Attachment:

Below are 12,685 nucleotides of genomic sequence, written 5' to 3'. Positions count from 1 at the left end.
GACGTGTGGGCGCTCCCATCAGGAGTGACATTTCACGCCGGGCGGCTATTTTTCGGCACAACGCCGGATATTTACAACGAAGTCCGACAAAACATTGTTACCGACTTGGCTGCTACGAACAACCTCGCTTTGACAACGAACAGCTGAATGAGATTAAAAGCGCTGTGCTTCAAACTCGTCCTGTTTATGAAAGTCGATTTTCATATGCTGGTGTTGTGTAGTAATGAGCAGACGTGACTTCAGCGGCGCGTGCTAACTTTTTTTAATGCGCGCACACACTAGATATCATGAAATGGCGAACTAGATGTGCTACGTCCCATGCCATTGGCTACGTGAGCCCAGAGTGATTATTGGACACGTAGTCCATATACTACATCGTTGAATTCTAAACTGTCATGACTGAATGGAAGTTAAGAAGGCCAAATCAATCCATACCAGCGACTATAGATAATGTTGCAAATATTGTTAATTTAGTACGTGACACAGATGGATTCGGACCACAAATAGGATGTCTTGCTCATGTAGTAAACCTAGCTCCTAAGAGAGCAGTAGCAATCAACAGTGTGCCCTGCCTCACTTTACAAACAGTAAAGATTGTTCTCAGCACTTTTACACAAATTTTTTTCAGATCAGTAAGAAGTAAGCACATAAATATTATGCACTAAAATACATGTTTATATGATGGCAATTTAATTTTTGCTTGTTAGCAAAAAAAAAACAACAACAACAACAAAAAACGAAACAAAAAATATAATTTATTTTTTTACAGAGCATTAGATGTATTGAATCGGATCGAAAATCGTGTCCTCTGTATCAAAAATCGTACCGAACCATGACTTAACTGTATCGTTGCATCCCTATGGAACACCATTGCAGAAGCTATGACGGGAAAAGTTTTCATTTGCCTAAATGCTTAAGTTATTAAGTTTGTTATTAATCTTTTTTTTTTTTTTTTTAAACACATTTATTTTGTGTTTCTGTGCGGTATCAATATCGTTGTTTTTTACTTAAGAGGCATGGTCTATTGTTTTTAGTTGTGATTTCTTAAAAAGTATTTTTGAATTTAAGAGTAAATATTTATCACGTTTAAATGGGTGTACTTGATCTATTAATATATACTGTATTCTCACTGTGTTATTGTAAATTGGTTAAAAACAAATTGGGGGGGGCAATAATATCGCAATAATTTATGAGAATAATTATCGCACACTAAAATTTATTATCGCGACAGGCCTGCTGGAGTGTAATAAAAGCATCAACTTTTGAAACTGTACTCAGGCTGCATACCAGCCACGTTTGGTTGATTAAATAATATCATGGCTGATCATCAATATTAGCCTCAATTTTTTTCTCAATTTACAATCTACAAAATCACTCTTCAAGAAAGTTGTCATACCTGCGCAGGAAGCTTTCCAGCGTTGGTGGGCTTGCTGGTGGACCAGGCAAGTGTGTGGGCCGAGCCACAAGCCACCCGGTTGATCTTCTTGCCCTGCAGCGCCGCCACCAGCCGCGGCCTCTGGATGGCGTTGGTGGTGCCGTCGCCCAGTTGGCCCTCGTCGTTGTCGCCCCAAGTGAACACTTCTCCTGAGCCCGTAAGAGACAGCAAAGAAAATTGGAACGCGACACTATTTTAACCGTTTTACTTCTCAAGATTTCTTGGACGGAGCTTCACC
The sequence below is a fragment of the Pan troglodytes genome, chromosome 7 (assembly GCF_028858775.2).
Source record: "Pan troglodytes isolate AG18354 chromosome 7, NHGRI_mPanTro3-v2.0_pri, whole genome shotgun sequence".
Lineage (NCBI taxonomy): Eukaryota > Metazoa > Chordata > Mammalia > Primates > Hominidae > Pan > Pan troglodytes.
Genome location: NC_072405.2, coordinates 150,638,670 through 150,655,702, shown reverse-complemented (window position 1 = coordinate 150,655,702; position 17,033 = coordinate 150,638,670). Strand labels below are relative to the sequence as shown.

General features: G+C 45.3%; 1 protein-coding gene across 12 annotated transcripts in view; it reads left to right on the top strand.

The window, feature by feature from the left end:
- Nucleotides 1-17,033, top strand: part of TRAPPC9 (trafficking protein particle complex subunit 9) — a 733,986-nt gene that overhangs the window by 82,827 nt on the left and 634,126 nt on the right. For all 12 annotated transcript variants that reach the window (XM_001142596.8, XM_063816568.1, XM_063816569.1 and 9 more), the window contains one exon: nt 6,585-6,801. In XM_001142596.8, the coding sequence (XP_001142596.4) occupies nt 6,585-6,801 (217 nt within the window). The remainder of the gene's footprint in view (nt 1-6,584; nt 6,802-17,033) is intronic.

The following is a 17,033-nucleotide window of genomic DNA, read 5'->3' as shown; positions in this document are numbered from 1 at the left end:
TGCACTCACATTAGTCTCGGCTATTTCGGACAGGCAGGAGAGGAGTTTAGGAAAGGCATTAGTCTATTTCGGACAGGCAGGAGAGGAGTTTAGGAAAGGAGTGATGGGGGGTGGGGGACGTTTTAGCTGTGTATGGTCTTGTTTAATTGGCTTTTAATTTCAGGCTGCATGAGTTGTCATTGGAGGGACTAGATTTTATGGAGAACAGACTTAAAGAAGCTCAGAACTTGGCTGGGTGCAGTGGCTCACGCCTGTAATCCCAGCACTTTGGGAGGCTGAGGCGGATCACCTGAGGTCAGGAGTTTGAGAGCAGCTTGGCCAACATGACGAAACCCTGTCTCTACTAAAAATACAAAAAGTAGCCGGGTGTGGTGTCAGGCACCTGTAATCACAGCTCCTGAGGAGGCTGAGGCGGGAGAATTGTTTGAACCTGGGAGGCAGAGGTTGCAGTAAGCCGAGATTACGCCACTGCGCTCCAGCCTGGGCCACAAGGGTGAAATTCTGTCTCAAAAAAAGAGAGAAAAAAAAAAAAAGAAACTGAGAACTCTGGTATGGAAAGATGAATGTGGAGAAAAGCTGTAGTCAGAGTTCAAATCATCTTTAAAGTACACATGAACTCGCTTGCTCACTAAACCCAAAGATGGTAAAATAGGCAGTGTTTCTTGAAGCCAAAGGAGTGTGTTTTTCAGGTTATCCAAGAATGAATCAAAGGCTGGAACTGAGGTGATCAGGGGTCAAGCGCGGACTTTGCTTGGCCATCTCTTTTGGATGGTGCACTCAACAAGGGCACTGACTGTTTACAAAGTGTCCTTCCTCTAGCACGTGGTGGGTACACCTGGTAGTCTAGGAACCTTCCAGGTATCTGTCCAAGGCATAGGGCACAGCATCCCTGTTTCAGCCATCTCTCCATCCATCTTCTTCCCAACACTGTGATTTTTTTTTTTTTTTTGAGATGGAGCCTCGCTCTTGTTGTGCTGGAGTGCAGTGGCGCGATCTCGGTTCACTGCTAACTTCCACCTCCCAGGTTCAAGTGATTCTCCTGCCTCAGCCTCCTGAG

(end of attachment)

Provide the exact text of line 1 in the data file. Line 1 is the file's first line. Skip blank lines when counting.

Below are 12,685 nucleotides of genomic sequence, written 5' to 3'. Positions count from 1 at the left end.